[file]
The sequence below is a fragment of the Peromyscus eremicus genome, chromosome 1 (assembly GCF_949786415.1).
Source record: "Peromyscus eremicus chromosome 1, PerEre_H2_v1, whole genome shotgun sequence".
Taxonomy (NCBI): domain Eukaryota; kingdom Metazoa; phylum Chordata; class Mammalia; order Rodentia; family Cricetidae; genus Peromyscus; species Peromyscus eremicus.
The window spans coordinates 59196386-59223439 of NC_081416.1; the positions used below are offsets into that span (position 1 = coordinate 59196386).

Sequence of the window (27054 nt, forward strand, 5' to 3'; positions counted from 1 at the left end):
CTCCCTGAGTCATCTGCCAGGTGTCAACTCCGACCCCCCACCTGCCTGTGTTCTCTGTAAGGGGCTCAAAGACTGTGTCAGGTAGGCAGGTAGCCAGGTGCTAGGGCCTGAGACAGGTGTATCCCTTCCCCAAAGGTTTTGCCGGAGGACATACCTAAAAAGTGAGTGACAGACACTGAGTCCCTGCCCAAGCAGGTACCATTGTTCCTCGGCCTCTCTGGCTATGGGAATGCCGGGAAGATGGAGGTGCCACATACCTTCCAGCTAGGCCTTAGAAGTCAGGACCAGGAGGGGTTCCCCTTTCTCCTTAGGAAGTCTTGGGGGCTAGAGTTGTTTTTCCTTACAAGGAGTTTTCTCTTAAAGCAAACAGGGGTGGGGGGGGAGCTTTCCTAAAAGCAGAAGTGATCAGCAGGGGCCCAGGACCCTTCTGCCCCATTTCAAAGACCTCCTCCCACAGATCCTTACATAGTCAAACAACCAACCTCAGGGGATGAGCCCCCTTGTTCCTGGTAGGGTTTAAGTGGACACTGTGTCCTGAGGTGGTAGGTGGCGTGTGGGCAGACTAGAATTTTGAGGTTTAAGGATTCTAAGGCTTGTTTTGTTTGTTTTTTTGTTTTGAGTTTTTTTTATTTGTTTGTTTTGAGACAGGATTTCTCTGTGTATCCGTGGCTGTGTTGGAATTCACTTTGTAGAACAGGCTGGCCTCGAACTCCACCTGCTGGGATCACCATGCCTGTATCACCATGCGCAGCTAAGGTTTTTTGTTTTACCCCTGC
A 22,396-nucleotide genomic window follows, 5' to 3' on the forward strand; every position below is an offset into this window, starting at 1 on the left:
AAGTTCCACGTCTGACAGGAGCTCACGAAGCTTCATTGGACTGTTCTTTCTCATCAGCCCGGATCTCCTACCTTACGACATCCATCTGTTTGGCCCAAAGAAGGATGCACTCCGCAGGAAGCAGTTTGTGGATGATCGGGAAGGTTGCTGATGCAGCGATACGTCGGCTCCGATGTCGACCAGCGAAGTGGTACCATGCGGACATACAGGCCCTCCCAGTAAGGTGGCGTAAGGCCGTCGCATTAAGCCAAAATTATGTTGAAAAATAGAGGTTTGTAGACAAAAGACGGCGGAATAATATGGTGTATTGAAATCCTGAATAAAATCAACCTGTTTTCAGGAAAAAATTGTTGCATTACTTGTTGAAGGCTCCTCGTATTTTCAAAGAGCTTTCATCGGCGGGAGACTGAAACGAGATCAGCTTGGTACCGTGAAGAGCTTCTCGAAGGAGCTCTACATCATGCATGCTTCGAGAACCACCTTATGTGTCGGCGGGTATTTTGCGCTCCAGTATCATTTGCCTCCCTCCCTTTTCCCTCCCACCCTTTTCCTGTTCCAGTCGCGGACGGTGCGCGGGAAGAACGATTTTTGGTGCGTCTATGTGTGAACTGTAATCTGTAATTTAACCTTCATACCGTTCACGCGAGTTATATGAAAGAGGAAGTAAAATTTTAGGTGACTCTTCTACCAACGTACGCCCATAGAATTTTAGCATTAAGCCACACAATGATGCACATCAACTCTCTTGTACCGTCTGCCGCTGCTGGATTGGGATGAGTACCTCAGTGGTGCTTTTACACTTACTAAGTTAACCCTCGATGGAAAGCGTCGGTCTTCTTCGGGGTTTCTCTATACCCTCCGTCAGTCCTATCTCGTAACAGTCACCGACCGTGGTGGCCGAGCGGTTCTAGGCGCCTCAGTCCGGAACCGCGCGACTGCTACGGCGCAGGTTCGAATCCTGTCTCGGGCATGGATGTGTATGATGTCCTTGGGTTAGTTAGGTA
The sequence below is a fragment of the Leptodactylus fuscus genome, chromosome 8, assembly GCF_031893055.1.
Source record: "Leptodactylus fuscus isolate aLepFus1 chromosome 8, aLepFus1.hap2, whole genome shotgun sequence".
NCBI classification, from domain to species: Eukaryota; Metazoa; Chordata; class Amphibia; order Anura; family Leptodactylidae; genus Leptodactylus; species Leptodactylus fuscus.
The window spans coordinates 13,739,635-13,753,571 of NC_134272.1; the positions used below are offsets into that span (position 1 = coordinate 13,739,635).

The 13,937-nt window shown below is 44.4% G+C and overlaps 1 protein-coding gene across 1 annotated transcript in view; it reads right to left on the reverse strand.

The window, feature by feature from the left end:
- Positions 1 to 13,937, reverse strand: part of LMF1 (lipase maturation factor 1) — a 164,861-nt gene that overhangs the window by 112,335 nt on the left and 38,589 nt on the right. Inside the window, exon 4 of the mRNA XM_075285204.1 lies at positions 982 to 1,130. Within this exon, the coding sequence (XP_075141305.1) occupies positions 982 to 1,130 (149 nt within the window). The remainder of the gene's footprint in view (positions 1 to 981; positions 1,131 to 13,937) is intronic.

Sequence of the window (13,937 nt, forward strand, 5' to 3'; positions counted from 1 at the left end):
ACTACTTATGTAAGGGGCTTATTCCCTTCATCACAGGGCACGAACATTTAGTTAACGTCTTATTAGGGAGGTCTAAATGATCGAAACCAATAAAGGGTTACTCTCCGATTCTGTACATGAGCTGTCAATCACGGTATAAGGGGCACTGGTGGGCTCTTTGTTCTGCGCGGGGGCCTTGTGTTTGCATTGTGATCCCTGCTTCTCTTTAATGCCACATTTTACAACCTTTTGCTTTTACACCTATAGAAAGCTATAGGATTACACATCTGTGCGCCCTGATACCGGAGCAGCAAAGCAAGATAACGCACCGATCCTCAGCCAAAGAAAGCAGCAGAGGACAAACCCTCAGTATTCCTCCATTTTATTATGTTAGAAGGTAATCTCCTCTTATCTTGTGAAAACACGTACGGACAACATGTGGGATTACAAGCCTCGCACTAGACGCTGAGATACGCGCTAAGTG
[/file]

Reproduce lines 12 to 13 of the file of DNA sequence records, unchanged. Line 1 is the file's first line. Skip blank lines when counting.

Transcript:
The window spans coordinates 13,739,635-13,753,571 of NC_134272.1; the positions used below are offsets into that span (position 1 = coordinate 13,739,635).

The 13,937-nt window shown below is 44.4% G+C and overlaps 1 protein-coding gene across 1 annotated transcript in view; it reads right to left on the reverse strand.